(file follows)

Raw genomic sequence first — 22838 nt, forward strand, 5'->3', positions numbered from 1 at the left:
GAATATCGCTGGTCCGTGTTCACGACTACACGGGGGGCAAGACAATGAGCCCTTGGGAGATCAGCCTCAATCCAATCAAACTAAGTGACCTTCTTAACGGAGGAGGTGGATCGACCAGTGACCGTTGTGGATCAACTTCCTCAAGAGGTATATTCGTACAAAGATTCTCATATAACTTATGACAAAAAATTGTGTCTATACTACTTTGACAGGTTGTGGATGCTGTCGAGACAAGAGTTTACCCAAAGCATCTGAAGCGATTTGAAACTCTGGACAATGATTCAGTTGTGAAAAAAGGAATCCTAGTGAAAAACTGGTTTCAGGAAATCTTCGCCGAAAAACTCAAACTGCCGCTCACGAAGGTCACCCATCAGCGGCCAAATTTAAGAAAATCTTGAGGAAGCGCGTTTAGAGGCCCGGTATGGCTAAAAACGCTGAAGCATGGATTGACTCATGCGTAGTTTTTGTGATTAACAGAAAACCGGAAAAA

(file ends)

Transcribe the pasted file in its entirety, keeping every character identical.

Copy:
Raw genomic sequence first — 22838 nt, forward strand, 5'->3', positions numbered from 1 at the left:
GAATATCGCTGGTCCGTGTTCACGACTACACGGGGGGCAAGACAATGAGCCCTTGGGAGATCAGCCTCAATCCAATCAAACTAAGTGACCTTCTTAACGGAGGAGGTGGATCGACCAGTGACCGTTGTGGATCAACTTCCTCAAGAGGTATATTCGTACAAAGATTCTCATATAACTTATGACAAAAAATTGTGTCTATACTACTTTGACAGGTTGTGGATGCTGTCGAGACAAGAGTTTACCCAAAGCATCTGAAGCGATTTGAAACTCTGGACAATGATTCAGTTGTGAAAAAAGGAATCCTAGTGAAAAACTGGTTTCAGGAAATCTTCGCCGAAAAACTCAAACTGCCGCTCACGAAGGTCACCCATCAGCGGCCAAATTTAAGAAAATCTTGAGGAAGCGCGTTTAGAGGCCCGGTATGGCTAAAAACGCTGAAGCATGGATTGACTCATGCGTAGTTTTTGTGATTAACAGAAAACCGGAAAAA